Sunday night I spent a few hours feeding my continued fascination with the financial crisis, finally getting around to reading things like Matt Taibbi’s piece on Goldman Sachs in Rolling Stone, as well as Michael Lewis’s piece on AIG in Vanity Fair, a trail that finally sent me to Matt Taibbi’s blog at TrueSlant.com which is, itself, full of other posts hacking away at Goldman Sachs (1, 2, 3, 4, etc.). It’s all enough to make one quite shrill.
Given that I’ve spent the last 11 years of my life at Harvard watching as many of my classmates, then later students[1. Luckily not too many of those.], then even later students, advisees and friends from Eliot House head out the door to places like GS, I think that I’m most sensitive to the “best and brightest” argument that — thank God — people like Matt Taibbi do an excellent job of refuting. I knew a lot of very smart people in college, and have met many more at Harvard since, and after graduating while many are doing very well for themselves most are doing something that has a shred of social utility to it. Which, in my mind, distinguishes them from many highly-paid bankers.
However, the question that always nags in the back of my mind when thinking about the financial crisis and certainly compensation at the firms whose greed pushed us to the edge of the abyss is how can they think that they deserve that much money? You graduated college several years ago, you’re pushing money from pile A to pile B, and somehow you’re worth 10, 100 or even 1000 times as much in salaried compensation as a tenured faculty member at one of the world’s top universities[2. Forgive my example. I'm becoming intimately familiar with faculty salaries during the initial stages of my job search.]? Or 50, 500 or 5000 times as much as a schoolteacher/firefighter/<insert low paying, high social utility job here>? It just doesn’t make any sense. At least not to me. After all, I knew a lot of these people. They seemed like decent, normal Harvard students while they resided in Cambridge. Yet somehow they got to Wall Street and became gods among men, worthy or however many zeros they could squeeze out of the financial system.
The usual argument offered as an answer is some variation on “the market set my salary, so I must have earned it, and I must deserve it.” To me this seems like an interesting dodge, and perhaps akin morally to the “I’m not a racist” defense we see coming out the mouths of people who are supporting — or at least not actively resisting — systems that are themselves structurally racist, and systems from which these people have benefited greatly. This connection occurred to me after reading Malcolm Gladwell’s latest piece in the New Yorker. In the article — which I’ll admit I found a bit thin, if convincing — Gladwell summarizes recent criticism of Atticus Finch, the lead character in Harper Lee’s To Kill a Mockingbird which casts Atticus’ defense of Tom Robinson in a different, less-flattering light. Discussing Jim Folsom, Governor of Alabama from 1947 to 1951, who Malcolm likens to Atticus Finch in the piece, he writes:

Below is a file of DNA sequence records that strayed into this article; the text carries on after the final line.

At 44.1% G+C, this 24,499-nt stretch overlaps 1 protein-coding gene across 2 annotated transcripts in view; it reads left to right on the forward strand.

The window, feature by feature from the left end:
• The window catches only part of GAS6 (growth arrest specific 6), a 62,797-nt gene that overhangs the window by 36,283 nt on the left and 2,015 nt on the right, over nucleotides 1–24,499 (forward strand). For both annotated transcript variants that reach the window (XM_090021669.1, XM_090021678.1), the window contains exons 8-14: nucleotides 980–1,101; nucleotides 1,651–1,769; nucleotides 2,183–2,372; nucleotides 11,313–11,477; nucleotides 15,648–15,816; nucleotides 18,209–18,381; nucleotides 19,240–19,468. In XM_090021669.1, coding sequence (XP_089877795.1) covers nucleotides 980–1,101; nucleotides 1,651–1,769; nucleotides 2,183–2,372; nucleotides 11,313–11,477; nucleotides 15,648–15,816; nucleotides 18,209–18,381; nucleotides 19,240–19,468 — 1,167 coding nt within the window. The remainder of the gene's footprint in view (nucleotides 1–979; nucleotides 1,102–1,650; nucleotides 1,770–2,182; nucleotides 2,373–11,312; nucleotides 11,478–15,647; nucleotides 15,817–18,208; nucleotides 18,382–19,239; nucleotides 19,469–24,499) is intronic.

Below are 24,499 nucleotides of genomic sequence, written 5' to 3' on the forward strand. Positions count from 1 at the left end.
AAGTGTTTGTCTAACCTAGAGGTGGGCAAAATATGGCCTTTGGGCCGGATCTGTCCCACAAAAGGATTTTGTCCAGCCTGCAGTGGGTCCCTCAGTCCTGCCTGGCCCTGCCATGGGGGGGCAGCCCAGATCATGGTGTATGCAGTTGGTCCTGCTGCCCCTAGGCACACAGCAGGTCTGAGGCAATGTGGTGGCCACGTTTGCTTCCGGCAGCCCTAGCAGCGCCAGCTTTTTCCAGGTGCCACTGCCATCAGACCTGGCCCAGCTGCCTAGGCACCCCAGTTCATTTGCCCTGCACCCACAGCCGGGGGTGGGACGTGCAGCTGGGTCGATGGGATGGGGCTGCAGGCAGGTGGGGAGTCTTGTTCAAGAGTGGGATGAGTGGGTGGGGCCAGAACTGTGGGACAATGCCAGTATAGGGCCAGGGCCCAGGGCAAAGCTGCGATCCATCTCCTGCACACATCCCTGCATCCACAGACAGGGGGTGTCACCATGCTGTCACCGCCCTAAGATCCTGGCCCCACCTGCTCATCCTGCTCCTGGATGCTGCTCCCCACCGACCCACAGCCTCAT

Folsom was the same way. He knew the frailties of his fellow-Alabamians when it came to race. But he could not grasp that those frailties were more than personal—that racism had a structural dimension. After he was elected governor a second time, in 1955, Folsom organized the first inaugural ball for blacks in Alabama’s history. That’s a very nice gesture. Yet it doesn’t undermine segregation to give Negroes their own party. It makes it more palatable.
I think that you can make a similar argument about compensation, that there are powerful structural elements within our society that are responsible for the fact that an oil speculator receives a 100 million dollar bonus (while producing no tangible benefit to society), while many Americans are struggling through an economic downturn and watching their wages stagnate and expenses rise.
It seems to me that, like racism, the growing wealth gap in this country is at heart a moral issue that will require some form of moral calculus to truly address. You can’t really end racism without the class that is benefiting from it being willing — usually by being shamed — to put down the privileges that result. And you probably won’t really effectively end the compensation gap, as well as the idea that expensively-educated college graduates deserve to be making fortunes on Wall Street without contributing anything to society, without some of those same people standing up and saying: “I’m really not worth this much. I don’t deserve these millions of dollars. My job isn’t that important. I don’t make a product, and I don’t provide a service. I want to make a good living, like everyone else, but I don’t deserve the yachts, the multi-million dollar homes, the fancy vacations, a car and a driver. Maybe nobody does, but definitely not me. It’s just not fair.” My guess is, as is my (poor) understanding of the dynamics of racial change in American, the fire will have to start down below, but there will have be be kindling on top.
Returning to Harvard, in my darker moments I wonder if we as an institution aren’t more responsible for what is happening than we realize. We have attempted to teach “moral reasoning”, but our graduates seem to find ways to reason, morally, that they are so much better than the people that surround them and should be given permission to extract massive amounts of wealth even if that transfer is predicated on the suffering and sacrifice of others. So maybe we have failed to really teach our students moral reasoning. And if we have failed, I fear we have produced too many students that are like Matt Taibbi’s Goldman Sachs in minature: “great vampire squids wrapped around the face of humanity, relentlessly jamming their blood funnel into anything that smells like money.”